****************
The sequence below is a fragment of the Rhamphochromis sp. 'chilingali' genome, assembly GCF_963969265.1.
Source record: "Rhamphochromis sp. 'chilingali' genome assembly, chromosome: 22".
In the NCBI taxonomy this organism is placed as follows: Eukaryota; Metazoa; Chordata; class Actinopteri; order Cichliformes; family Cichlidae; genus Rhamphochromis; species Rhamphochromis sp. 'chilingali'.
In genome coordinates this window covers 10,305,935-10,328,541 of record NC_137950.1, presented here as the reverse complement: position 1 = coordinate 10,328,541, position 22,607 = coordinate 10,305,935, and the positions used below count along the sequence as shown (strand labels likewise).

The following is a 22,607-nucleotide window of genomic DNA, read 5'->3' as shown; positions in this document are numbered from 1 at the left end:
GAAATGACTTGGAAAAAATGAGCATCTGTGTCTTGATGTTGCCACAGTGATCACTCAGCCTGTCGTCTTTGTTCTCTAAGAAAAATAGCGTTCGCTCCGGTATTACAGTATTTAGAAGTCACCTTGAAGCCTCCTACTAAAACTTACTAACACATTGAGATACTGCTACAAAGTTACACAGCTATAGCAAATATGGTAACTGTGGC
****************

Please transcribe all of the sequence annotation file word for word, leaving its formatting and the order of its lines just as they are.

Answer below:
The sequence below is a fragment of the Rhamphochromis sp. 'chilingali' genome, assembly GCF_963969265.1.
Source record: "Rhamphochromis sp. 'chilingali' genome assembly, chromosome: 22".
In the NCBI taxonomy this organism is placed as follows: Eukaryota; Metazoa; Chordata; class Actinopteri; order Cichliformes; family Cichlidae; genus Rhamphochromis; species Rhamphochromis sp. 'chilingali'.
In genome coordinates this window covers 10,305,935-10,328,541 of record NC_137950.1, presented here as the reverse complement: position 1 = coordinate 10,328,541, position 22,607 = coordinate 10,305,935, and the positions used below count along the sequence as shown (strand labels likewise).

The following is a 22,607-nucleotide window of genomic DNA, read 5'->3' as shown; positions in this document are numbered from 1 at the left end:
GAAATGACTTGGAAAAAATGAGCATCTGTGTCTTGATGTTGCCACAGTGATCACTCAGCCTGTCGTCTTTGTTCTCTAAGAAAAATAGCGTTCGCTCCGGTATTACAGTATTTAGAAGTCACCTTGAAGCCTCCTACTAAAACTTACTAACACATTGAGATACTGCTACAAAGTTACACAGCTATAGCAAATATGGTAACTGTGGC